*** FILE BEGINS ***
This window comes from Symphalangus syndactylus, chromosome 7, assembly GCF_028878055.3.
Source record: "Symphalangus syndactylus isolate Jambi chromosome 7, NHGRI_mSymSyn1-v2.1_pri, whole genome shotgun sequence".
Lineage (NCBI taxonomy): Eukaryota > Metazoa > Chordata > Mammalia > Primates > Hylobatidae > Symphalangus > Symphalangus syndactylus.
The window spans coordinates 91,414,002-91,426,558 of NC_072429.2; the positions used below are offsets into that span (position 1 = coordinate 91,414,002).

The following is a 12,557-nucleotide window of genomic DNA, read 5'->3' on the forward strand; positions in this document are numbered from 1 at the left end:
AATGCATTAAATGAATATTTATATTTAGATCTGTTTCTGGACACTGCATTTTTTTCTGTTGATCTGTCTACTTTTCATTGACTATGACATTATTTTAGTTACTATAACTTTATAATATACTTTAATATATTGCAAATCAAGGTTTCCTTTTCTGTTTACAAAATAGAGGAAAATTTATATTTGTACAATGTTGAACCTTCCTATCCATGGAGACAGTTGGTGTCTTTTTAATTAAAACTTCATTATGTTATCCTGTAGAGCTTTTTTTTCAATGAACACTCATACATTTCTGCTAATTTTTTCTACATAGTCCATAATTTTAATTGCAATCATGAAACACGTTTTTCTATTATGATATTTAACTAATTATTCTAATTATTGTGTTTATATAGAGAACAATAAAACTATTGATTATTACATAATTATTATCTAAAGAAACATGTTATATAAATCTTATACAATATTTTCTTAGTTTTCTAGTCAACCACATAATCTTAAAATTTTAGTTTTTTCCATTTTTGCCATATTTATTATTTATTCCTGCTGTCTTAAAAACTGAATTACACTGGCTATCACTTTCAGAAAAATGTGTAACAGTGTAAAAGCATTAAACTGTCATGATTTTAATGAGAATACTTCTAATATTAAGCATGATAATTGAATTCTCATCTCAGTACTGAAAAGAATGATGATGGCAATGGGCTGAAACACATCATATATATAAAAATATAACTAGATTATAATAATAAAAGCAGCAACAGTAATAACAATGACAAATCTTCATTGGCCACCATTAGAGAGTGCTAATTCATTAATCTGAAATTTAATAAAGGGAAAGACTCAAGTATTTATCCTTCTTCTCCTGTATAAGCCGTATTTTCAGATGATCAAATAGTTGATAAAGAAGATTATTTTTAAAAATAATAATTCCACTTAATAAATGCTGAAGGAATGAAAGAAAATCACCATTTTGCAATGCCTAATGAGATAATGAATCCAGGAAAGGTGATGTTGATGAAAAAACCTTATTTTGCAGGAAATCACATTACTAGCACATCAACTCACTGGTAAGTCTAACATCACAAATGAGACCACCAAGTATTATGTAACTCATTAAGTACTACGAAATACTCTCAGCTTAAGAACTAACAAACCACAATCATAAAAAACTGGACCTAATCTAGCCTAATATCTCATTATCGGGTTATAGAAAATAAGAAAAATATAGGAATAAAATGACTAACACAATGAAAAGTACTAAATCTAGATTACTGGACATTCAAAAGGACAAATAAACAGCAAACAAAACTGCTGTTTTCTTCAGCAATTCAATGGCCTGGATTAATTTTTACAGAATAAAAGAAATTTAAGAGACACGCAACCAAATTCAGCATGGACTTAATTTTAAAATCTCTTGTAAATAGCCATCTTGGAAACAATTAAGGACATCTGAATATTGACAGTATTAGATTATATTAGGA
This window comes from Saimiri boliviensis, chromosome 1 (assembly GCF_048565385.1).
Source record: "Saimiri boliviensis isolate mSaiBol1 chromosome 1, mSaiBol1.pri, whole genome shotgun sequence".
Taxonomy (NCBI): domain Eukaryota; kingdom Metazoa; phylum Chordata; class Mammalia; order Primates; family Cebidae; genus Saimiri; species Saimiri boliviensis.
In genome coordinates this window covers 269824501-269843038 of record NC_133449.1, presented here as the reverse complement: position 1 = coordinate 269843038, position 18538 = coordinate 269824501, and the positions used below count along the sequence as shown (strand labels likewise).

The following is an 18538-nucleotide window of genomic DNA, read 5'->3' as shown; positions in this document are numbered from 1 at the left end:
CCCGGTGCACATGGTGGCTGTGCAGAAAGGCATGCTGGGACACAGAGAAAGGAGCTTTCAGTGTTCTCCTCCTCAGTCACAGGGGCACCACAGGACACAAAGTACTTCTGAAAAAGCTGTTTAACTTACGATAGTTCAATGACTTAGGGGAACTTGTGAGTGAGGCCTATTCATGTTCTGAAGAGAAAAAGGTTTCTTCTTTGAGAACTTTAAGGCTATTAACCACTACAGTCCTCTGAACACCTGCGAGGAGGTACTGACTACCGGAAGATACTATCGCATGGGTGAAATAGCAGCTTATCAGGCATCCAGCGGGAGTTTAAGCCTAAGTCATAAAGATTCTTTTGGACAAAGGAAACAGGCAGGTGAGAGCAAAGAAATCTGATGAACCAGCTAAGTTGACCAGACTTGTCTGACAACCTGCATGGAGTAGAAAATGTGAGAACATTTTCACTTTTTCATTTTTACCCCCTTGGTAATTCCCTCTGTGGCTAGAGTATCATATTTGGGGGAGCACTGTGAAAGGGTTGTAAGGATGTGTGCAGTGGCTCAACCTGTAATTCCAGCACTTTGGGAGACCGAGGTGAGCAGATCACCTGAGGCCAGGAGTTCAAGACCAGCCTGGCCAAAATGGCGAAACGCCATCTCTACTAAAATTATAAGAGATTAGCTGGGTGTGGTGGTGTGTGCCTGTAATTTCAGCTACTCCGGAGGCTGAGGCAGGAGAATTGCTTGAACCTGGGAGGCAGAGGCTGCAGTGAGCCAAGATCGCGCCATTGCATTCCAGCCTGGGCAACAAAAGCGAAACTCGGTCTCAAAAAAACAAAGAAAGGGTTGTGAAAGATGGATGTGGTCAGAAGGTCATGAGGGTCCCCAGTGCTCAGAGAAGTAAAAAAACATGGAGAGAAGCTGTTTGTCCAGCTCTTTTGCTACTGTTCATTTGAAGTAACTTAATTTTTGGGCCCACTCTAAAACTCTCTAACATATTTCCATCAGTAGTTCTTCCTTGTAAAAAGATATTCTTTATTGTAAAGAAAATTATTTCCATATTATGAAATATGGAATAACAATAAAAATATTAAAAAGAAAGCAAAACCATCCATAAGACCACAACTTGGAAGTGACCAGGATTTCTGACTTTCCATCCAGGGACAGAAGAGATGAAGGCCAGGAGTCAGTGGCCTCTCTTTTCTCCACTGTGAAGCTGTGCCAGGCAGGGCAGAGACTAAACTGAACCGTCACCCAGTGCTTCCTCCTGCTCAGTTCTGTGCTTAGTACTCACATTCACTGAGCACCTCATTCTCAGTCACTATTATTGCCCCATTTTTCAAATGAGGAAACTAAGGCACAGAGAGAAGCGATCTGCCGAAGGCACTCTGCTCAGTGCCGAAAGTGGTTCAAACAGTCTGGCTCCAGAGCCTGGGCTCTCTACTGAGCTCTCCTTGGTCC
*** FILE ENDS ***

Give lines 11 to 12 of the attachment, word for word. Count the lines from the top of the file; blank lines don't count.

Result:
The following is an 18538-nucleotide window of genomic DNA, read 5'->3' as shown; positions in this document are numbered from 1 at the left end:
CCCGGTGCACATGGTGGCTGTGCAGAAAGGCATGCTGGGACACAGAGAAAGGAGCTTTCAGTGTTCTCCTCCTCAGTCACAGGGGCACCACAGGACACAAAGTACTTCTGAAAAAGCTGTTTAACTTACGATAGTTCAATGACTTAGGGGAACTTGTGAGTGAGGCCTATTCATGTTCTGAAGAGAAAAAGGTTTCTTCTTTGAGAACTTTAAGGCTATTAACCACTACAGTCCTCTGAACACCTGCGAGGAGGTACTGACTACCGGAAGATACTATCGCATGGGTGAAATAGCAGCTTATCAGGCATCCAGCGGGAGTTTAAGCCTAAGTCATAAAGATTCTTTTGGACAAAGGAAACAGGCAGGTGAGAGCAAAGAAATCTGATGAACCAGCTAAGTTGACCAGACTTGTCTGACAACCTGCATGGAGTAGAAAATGTGAGAACATTTTCACTTTTTCATTTTTACCCCCTTGGTAATTCCCTCTGTGGCTAGAGTATCATATTTGGGGGAGCACTGTGAAAGGGTTGTAAGGATGTGTGCAGTGGCTCAACCTGTAATTCCAGCACTTTGGGAGACCGAGGTGAGCAGATCACCTGAGGCCAGGAGTTCAAGACCAGCCTGGCCAAAATGGCGAAACGCCATCTCTACTAAAATTATAAGAGATTAGCTGGGTGTGGTGGTGTGTGCCTGTAATTTCAGCTACTCCGGAGGCTGAGGCAGGAGAATTGCTTGAACCTGGGAGGCAGAGGCTGCAGTGAGCCAAGATCGCGCCATTGCATTCCAGCCTGGGCAACAAAAGCGAAACTCGGTCTCAAAAAAACAAAGAAAGGGTTGTGAAAGATGGATGTGGTCAGAAGGTCATGAGGGTCCCCAGTGCTCAGAGAAGTAAAAAAACATGGAGAGAAGCTGTTTGTCCAGCTCTTTTGCTACTGTTCATTTGAAGTAACTTAATTTTTGGGCCCACTCTAAAACTCTCTAACATATTTCCATCAGTAGTTCTTCCTTGTAAAAAGATATTCTTTATTGTAAAGAAAATTATTTCCATATTATGAAATATGGAATAACAATAAAAATATTAAAAAGAAAGCAAAACCATCCATAAGACCACAACTTGGAAGTGACCAGGATTTCTGACTTTCCATCCAGGGACAGAAGAGATGAAGGCCAGGAGTCAGTGGCCTCTCTTTTCTCCACTGTGAAGCTGTGCCAGGCAGGGCAGAGACTAAACTGAACCGTCACCCAGTGCTTCCTCCTGCTCAGTTCTGTGCTTAGTACTCACATTCACTGAGCACCTCATTCTCAGTCACTATTATTGCCCCATTTTTCAAATGAGGAAACTAAGGCACAGAGAGAAGCGATCTGCCGAAGGCACTCTGCTCAGTGCCGAAAGTGGTTCAAACAGTCTGGCTCCAGAGCCTGGGCTCTCTACTGAGCTCTCCTTGGTCC